Demodectic mange is caused by a
tiny mite, Demodex canis, too small to be seen with the naked eye. Nearly all
dogs acquire mange mites from their mother
during the first few days of life. These mites are considered normal skin fauna when present in
small numbers. They produce disease only when an abnormal immune system allows
their numbers to get out of control. This occurs primarily in puppies and in
adult dogs with lowered immunity. A high incidence of mange in certain
bloodlines suggests that some purebred dogs are born with an inherited immune
Demodectic mange occurs in localized and generalized forms. The diagnosis is
made by taking multiple skin scrapings and looking for the mites. Demodectic
mites are usually easy to find.
Dogs are born to work for a living. They’ve worked alongside us for thousands of years, and most are bred for a particular purpose, like hunting, herding livestock or providing protection. Dogs’ wild relatives spend most of their waking hours scavenging and hunting for food, caring for offspring, defending territory and playing with each other. They lead busy, complex lives, interacting socially and solving simple problems necessary for their survival.
The most common job for our companion...
This disease occurs in dogs under 1 year of age. The appearance of the skin
is similar to that of ringworm. The principal sign is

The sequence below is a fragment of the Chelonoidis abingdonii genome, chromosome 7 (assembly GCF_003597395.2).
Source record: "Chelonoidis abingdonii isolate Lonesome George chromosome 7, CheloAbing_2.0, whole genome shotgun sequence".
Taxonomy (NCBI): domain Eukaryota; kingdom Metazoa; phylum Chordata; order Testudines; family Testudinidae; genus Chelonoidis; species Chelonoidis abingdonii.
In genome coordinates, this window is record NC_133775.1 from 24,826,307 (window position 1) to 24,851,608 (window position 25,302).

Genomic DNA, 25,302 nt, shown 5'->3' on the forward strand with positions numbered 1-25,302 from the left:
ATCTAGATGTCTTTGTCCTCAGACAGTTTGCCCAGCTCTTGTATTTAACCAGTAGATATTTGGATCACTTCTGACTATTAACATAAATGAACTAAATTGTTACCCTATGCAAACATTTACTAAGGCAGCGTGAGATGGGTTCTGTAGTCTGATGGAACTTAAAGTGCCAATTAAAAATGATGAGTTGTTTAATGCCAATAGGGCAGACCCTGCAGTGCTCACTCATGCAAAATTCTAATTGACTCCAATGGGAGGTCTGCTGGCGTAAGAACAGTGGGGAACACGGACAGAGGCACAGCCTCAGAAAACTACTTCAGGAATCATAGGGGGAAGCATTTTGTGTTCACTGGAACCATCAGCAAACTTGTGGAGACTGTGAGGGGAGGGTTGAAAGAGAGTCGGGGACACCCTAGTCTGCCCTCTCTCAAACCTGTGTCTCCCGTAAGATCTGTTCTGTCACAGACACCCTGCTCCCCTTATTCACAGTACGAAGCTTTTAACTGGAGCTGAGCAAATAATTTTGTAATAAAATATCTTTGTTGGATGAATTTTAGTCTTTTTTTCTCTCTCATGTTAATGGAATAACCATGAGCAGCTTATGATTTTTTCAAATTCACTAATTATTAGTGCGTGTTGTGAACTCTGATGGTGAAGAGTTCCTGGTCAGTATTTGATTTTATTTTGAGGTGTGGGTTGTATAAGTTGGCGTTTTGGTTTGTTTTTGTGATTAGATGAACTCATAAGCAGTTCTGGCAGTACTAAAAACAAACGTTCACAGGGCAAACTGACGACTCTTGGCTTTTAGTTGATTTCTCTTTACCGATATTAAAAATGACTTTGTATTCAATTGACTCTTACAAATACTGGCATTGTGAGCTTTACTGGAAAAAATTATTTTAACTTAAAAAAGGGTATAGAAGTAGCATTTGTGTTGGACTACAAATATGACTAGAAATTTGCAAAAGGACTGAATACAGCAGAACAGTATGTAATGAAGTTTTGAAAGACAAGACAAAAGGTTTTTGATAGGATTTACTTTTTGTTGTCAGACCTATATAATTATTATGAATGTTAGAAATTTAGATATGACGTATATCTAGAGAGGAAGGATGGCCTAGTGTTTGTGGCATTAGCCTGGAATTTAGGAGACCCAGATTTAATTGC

thinning hair around the eyelids, lips, and corners of
the mouth, and occasionally on the trunk, the legs, and the feet. The thinning
progresses to patches of ragged hair loss about 1 inch (2.5 cm)
in diameter. In some cases the skin becomes red, scaly, and infected.
Localized mange usually heals spontaneously in six to eight weeks, but may
wax and wane for several months. If more than five patches are present, the
disease could be progressing to the generalized form. This occurs in
approximately 10 percent of cases.
Treatment: A topical ointment containing either benzoyl peroxide gel (OxyDex
or Pyoben), or a mild topical preparation used to treat ear mites can be massaged into
affected areas once a day. This may shorten the course of the disease. The
medication should be rubbed with the lay of the hair to minimize further hair
loss. Treatment may cause the area to look worse for the first two to three
There is no evidence that treating localized mange prevents the disease from
becoming generalized. The dog should be checked again in four weeks.
Generalized Demodectic Mange
Dogs with the generalized disease develop patches of hair loss on the head,
legs, and trunk. These patches coalesce to form large areas of hair loss. The
hair follicles become plugged with mites and skin scales. The skin breaks down
to form sores, crusts, and draining tracts, presenting a most disabling
problem. Some cases are a continuation of localized mange; others develop
spontaneously in older dogs.
When generalized demodectic mange develops in dogs under 1 year of age,
there is a 30 to 50 percent chance that the puppy will recover spontaneously.
It is uncertain whether medical treatment accelerates this recovery.
In dogs older than 1 year, a spontaneous cure is unlikely but the outlook
for improvement with medical treatment has increased dramatically in recent
decades. Most dogs can be cured with intense therapy. Most of the remaining
cases can be controlled if the owner is willing to commit the necessary time